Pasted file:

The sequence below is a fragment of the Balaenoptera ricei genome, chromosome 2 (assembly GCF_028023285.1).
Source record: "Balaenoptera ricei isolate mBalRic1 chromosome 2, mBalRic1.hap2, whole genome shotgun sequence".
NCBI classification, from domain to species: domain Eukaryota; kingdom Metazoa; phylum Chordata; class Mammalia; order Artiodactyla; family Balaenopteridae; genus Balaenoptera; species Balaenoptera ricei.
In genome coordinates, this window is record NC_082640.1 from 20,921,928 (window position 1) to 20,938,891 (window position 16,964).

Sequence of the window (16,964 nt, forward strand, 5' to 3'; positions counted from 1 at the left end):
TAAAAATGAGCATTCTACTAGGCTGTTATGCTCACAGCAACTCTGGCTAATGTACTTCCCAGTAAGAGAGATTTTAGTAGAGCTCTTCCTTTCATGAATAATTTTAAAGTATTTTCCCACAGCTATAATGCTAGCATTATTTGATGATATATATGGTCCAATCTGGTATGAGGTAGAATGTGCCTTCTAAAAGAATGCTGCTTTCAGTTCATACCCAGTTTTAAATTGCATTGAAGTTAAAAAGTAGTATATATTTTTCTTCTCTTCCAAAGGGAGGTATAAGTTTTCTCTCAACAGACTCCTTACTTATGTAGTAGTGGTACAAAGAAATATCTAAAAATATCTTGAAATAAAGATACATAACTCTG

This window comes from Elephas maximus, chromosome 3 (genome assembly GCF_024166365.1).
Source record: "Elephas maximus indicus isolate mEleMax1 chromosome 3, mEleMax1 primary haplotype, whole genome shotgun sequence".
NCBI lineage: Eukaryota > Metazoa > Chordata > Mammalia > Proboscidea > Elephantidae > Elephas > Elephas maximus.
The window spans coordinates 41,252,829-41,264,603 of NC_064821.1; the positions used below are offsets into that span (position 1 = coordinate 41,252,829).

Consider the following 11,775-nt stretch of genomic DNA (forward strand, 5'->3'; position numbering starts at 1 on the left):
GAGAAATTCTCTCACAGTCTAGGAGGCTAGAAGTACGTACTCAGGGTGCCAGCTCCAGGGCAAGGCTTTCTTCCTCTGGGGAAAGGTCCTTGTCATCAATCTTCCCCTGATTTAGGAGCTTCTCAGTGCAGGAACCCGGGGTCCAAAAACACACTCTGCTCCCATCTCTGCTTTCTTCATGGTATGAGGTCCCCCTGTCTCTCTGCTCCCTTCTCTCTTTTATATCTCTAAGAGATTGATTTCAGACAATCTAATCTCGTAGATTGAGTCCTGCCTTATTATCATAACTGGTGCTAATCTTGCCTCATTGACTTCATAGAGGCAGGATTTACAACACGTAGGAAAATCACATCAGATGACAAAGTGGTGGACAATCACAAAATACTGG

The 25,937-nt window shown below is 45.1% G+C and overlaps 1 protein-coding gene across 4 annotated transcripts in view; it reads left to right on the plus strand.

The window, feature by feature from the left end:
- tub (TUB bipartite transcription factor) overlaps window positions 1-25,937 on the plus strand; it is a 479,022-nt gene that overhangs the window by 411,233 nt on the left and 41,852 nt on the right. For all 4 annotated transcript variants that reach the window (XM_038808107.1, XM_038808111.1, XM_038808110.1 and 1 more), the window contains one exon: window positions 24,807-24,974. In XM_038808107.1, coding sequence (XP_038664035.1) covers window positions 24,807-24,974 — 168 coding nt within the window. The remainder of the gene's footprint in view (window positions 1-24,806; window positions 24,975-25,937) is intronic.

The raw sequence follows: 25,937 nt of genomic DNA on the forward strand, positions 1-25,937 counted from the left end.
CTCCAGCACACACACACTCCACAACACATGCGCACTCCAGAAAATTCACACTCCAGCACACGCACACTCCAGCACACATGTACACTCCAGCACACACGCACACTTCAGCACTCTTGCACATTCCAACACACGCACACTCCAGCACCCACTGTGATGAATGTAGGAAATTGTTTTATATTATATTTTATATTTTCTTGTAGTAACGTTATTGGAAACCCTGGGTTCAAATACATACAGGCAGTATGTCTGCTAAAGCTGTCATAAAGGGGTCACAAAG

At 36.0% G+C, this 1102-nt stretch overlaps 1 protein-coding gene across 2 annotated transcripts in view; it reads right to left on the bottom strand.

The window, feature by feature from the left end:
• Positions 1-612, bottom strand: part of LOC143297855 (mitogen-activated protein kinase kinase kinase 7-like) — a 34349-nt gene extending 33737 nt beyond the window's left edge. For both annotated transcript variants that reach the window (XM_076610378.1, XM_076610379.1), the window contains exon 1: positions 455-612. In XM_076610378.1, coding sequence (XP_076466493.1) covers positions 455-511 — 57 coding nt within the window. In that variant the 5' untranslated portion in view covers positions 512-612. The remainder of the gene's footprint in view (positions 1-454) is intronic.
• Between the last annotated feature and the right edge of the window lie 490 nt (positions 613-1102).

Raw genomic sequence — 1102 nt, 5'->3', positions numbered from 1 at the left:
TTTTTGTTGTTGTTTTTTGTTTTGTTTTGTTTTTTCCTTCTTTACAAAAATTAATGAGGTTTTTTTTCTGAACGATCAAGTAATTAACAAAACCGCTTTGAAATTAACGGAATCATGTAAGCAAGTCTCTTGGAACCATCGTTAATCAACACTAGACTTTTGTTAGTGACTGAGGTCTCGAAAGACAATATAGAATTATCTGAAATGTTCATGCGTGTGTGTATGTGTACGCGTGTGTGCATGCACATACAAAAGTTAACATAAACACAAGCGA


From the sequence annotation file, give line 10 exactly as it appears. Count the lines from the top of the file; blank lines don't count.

The window spans coordinates 41,252,829-41,264,603 of NC_064821.1; the positions used below are offsets into that span (position 1 = coordinate 41,252,829).